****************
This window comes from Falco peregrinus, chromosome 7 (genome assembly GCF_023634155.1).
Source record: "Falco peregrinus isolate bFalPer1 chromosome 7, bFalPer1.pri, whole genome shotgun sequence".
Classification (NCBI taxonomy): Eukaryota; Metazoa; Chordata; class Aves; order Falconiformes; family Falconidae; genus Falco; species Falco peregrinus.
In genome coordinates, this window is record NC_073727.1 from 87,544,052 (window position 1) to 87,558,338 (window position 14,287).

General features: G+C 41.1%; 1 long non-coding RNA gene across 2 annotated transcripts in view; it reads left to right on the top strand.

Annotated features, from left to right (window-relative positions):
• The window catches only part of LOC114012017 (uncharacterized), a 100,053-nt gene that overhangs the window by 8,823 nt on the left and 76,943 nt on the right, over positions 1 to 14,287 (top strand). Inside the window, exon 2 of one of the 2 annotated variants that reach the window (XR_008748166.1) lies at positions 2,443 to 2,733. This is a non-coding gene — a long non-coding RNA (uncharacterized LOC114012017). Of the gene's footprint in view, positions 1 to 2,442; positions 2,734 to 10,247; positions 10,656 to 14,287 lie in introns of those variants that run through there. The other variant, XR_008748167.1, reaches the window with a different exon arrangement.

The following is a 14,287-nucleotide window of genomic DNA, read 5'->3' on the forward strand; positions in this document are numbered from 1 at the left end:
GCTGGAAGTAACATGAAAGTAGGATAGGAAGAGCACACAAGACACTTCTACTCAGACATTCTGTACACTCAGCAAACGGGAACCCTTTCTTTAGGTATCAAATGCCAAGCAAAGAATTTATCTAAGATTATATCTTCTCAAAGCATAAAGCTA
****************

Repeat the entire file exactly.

This window comes from Falco peregrinus, chromosome 7 (genome assembly GCF_023634155.1).
Source record: "Falco peregrinus isolate bFalPer1 chromosome 7, bFalPer1.pri, whole genome shotgun sequence".
Classification (NCBI taxonomy): Eukaryota; Metazoa; Chordata; class Aves; order Falconiformes; family Falconidae; genus Falco; species Falco peregrinus.
In genome coordinates, this window is record NC_073727.1 from 87,544,052 (window position 1) to 87,558,338 (window position 14,287).

General features: G+C 41.1%; 1 long non-coding RNA gene across 2 annotated transcripts in view; it reads left to right on the top strand.

Annotated features, from left to right (window-relative positions):
• The window catches only part of LOC114012017 (uncharacterized), a 100,053-nt gene that overhangs the window by 8,823 nt on the left and 76,943 nt on the right, over positions 1 to 14,287 (top strand). Inside the window, exon 2 of one of the 2 annotated variants that reach the window (XR_008748166.1) lies at positions 2,443 to 2,733. This is a non-coding gene — a long non-coding RNA (uncharacterized LOC114012017). Of the gene's footprint in view, positions 1 to 2,442; positions 2,734 to 10,247; positions 10,656 to 14,287 lie in introns of those variants that run through there. The other variant, XR_008748167.1, reaches the window with a different exon arrangement.

The following is a 14,287-nucleotide window of genomic DNA, read 5'->3' on the forward strand; positions in this document are numbered from 1 at the left end:
GCTGGAAGTAACATGAAAGTAGGATAGGAAGAGCACACAAGACACTTCTACTCAGACATTCTGTACACTCAGCAAACGGGAACCCTTTCTTTAGGTATCAAATGCCAAGCAAAGAATTTATCTAAGATTATATCTTCTCAAAGCATAAAGCTA